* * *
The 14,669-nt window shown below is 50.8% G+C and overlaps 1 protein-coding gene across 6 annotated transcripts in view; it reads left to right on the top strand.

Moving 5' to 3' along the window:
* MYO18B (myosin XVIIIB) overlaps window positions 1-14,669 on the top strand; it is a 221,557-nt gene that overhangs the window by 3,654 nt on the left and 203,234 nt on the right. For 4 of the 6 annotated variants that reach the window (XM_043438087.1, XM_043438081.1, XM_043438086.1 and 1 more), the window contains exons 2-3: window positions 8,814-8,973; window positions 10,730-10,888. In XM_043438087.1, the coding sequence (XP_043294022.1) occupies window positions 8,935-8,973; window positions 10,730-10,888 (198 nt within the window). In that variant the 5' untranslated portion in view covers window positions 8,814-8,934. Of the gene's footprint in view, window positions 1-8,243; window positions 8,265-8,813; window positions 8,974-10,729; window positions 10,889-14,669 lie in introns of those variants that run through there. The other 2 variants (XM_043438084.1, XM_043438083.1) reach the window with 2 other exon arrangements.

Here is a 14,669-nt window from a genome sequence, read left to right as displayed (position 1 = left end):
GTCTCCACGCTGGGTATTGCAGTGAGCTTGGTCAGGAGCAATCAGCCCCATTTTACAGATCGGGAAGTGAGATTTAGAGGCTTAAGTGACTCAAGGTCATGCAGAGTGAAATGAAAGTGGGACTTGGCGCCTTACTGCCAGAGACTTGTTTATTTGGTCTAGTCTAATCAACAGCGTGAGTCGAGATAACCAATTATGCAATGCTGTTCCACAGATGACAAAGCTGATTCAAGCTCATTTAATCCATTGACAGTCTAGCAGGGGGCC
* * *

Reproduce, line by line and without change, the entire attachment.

The 14,669-nt window shown below is 50.8% G+C and overlaps 1 protein-coding gene across 6 annotated transcripts in view; it reads left to right on the top strand.

Moving 5' to 3' along the window:
* MYO18B (myosin XVIIIB) overlaps window positions 1-14,669 on the top strand; it is a 221,557-nt gene that overhangs the window by 3,654 nt on the left and 203,234 nt on the right. For 4 of the 6 annotated variants that reach the window (XM_043438087.1, XM_043438081.1, XM_043438086.1 and 1 more), the window contains exons 2-3: window positions 8,814-8,973; window positions 10,730-10,888. In XM_043438087.1, the coding sequence (XP_043294022.1) occupies window positions 8,935-8,973; window positions 10,730-10,888 (198 nt within the window). In that variant the 5' untranslated portion in view covers window positions 8,814-8,934. Of the gene's footprint in view, window positions 1-8,243; window positions 8,265-8,813; window positions 8,974-10,729; window positions 10,889-14,669 lie in introns of those variants that run through there. The other 2 variants (XM_043438084.1, XM_043438083.1) reach the window with 2 other exon arrangements.

Here is a 14,669-nt window from a genome sequence, read left to right as displayed (position 1 = left end):
GTCTCCACGCTGGGTATTGCAGTGAGCTTGGTCAGGAGCAATCAGCCCCATTTTACAGATCGGGAAGTGAGATTTAGAGGCTTAAGTGACTCAAGGTCATGCAGAGTGAAATGAAAGTGGGACTTGGCGCCTTACTGCCAGAGACTTGTTTATTTGGTCTAGTCTAATCAACAGCGTGAGTCGAGATAACCAATTATGCAATGCTGTTCCACAGATGACAAAGCTGATTCAAGCTCATTTAATCCATTGACAGTCTAGCAGGGGGCC